So, your application is ready for deployment. Unit tests were all successful, testersfound some minor bugs that were immediately fixed, the integration tests with the other department’s modules went pretty smoothly, the QA department made no complaints and the UATs were passed with flying colors. Thus, your awesome code is now up and running on the production server.

When the unthinkable happens. Your client notices some buggy behavior on the application and some of his customers have already started complaining. It seems that some nasty little bug has managed to get through all the testing procedures and make it to the live system. The client’s users pressure the client, the client managers pressure your managers and, guess what, your managers start pressuring you.

You start up the test server and try to reproduce the bug. Alas, everything runs correctly on the test server, so it might be a strange configuration issue or an edge case that causes the problematic behavior. The bottom line is that you cannot track the bug down using your testbed.

What a poor developer should do? Debug the application that runs on the production server. Note that this should be considered as a last resort and when all other attempts to spot the bug have failed. Be sure that the slightest wrong move while on production server (which serves a large number of users) could massively affect the application and cause even bigger problems or a complete service outage.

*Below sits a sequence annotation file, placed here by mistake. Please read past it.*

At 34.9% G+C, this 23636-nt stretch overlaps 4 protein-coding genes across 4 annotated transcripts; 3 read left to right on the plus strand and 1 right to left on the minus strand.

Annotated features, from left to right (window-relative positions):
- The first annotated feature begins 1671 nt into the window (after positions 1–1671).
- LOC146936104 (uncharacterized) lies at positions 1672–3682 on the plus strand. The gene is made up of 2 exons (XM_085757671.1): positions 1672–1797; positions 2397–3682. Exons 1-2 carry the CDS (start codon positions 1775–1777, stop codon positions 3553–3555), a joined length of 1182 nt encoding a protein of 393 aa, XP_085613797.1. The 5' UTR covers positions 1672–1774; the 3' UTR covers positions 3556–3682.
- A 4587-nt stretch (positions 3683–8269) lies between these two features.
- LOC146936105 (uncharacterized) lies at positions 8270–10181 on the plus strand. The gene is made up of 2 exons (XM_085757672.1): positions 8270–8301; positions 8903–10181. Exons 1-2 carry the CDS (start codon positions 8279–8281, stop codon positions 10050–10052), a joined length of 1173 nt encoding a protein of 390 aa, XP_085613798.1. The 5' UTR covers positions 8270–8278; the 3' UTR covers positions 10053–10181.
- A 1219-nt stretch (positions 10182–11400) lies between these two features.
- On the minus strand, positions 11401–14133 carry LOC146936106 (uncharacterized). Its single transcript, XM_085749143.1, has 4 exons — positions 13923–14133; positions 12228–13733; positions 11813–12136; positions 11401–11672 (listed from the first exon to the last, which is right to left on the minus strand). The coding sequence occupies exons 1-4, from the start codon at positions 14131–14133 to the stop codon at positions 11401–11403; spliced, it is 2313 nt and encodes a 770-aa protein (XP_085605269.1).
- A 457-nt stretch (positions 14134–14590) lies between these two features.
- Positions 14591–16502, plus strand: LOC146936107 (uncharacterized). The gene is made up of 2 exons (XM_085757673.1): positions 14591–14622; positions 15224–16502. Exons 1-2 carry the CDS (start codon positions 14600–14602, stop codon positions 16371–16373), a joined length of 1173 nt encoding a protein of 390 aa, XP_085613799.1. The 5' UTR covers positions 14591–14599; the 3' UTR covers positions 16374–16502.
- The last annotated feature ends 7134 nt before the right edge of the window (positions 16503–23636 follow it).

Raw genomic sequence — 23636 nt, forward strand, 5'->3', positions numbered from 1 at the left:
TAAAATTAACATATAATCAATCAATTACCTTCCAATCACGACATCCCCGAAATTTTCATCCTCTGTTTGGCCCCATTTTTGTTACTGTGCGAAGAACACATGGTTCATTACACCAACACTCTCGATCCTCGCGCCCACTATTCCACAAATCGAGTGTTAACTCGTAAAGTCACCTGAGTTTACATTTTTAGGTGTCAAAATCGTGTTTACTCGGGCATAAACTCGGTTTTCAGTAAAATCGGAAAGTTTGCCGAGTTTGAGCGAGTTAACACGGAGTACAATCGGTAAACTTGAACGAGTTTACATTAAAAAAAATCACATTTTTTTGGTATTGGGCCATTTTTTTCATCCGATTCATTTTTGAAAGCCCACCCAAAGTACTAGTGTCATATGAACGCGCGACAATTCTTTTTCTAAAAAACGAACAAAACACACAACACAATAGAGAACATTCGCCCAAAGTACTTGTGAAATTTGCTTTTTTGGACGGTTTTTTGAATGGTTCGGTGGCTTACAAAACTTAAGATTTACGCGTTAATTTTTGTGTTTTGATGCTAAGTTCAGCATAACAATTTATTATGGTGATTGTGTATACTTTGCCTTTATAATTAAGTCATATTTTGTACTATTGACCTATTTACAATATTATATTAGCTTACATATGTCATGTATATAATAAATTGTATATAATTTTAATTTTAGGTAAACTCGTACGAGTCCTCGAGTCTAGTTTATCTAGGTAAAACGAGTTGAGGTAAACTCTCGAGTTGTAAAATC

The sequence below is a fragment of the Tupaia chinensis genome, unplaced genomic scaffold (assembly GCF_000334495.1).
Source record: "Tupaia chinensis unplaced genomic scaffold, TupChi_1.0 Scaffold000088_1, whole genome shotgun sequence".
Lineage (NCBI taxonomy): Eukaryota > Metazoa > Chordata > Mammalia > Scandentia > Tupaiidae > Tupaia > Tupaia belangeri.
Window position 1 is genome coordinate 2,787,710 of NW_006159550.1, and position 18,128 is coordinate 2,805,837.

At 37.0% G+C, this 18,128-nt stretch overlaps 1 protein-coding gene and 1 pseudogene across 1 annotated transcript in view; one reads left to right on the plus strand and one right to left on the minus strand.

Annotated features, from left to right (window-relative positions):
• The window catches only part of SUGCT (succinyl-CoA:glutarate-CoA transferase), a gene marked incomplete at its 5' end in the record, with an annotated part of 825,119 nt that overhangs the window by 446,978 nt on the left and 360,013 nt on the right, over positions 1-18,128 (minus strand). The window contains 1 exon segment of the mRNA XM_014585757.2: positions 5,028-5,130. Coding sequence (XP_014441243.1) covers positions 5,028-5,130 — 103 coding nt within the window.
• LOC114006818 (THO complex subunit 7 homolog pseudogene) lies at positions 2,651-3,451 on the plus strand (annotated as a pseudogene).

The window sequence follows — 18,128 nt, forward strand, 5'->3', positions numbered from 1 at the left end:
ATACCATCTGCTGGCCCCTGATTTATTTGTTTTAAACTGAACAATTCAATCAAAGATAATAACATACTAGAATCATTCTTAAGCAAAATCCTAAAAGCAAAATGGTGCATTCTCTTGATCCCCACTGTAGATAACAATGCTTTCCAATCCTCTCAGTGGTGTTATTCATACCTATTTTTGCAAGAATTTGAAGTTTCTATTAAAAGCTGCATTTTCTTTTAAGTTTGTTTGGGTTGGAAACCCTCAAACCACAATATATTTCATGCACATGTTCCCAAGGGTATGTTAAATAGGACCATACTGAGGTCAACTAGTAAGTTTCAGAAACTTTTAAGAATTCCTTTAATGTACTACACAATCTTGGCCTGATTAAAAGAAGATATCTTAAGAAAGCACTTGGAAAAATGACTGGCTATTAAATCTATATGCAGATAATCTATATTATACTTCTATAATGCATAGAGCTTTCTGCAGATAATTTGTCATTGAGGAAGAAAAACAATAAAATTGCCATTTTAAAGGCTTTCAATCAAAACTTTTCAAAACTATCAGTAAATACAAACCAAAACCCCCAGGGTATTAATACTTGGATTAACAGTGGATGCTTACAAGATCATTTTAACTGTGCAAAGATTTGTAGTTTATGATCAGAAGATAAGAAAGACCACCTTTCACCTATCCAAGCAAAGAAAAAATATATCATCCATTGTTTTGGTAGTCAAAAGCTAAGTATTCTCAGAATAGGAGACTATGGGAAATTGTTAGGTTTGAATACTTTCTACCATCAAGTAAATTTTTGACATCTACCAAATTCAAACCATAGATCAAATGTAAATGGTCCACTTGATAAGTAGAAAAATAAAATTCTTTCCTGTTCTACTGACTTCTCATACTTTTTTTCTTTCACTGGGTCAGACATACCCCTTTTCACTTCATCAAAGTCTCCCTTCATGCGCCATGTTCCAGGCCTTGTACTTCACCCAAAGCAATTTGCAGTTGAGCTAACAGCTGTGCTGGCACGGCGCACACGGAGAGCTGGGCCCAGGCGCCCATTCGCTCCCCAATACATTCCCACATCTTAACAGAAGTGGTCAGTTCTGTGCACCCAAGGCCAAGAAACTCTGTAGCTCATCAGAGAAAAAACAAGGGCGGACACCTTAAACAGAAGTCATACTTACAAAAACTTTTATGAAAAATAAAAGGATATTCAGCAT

So, if you decide to take the risky road, read along on how to do it. Some basic guidelines before you get started. First of all, let your client know that you will connect to the production system and “perform some checks”. You don’t have to be specific on what will be done, but certainly don’t do anything without informing the client. Second, pick the time where real traffic is as low as possible. This is a no-brainer, you want as little as possible users to be affected, plus you don’t want to have the server running on heavy load. Third, be careful and try not to be hasty. There might be pressure, but take your time, it will be easier to track down the problem.